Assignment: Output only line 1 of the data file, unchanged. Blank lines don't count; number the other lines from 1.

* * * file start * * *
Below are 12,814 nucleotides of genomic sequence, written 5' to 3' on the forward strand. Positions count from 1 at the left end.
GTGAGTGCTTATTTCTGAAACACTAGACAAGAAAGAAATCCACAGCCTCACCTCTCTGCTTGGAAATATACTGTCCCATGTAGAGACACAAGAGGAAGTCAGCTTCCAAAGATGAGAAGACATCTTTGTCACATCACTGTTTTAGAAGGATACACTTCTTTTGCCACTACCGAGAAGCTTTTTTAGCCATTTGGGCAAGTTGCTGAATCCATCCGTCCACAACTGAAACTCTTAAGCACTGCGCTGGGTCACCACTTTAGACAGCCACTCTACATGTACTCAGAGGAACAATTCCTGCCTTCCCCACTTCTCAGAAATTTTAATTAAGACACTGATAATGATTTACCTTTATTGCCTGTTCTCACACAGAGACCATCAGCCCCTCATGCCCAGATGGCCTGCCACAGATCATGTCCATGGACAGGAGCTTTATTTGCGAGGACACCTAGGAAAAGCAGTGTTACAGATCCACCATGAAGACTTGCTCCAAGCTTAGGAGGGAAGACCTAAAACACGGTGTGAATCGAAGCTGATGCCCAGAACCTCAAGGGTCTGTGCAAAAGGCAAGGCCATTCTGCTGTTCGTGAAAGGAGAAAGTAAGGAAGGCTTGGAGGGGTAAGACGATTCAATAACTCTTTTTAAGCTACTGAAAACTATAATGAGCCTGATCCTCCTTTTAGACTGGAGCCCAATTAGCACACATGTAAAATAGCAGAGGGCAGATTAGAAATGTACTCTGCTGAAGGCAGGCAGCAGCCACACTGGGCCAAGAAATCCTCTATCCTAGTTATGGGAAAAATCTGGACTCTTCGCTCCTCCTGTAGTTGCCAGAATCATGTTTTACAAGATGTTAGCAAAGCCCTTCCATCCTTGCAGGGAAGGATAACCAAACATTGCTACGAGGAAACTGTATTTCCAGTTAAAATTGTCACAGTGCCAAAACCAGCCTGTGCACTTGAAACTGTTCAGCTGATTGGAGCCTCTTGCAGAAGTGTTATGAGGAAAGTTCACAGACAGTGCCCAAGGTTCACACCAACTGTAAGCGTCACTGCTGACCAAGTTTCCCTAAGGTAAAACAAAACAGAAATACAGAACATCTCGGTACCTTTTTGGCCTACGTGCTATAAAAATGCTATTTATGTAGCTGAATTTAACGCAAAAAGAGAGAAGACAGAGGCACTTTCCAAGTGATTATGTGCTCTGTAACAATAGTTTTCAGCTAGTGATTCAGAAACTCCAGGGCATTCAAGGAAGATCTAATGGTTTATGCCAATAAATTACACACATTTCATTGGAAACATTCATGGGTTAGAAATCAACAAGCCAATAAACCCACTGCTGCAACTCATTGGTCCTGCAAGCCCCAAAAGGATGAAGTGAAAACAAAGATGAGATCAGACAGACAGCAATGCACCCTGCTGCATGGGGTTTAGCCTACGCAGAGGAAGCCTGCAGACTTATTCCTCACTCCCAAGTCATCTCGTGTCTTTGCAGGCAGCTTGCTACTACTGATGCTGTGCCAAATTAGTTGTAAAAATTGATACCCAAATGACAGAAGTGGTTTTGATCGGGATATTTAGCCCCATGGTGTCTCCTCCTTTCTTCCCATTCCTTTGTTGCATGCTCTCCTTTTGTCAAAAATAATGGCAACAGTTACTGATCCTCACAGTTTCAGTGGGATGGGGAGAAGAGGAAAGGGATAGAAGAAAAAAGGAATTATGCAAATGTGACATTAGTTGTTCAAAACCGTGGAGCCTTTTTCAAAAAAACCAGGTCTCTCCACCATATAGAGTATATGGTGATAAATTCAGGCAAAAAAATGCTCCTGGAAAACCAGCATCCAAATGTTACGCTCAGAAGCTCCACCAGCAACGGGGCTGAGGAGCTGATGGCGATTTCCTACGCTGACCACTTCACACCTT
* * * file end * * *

Below are 12,814 nucleotides of genomic sequence, written 5' to 3' on the forward strand. Positions count from 1 at the left end.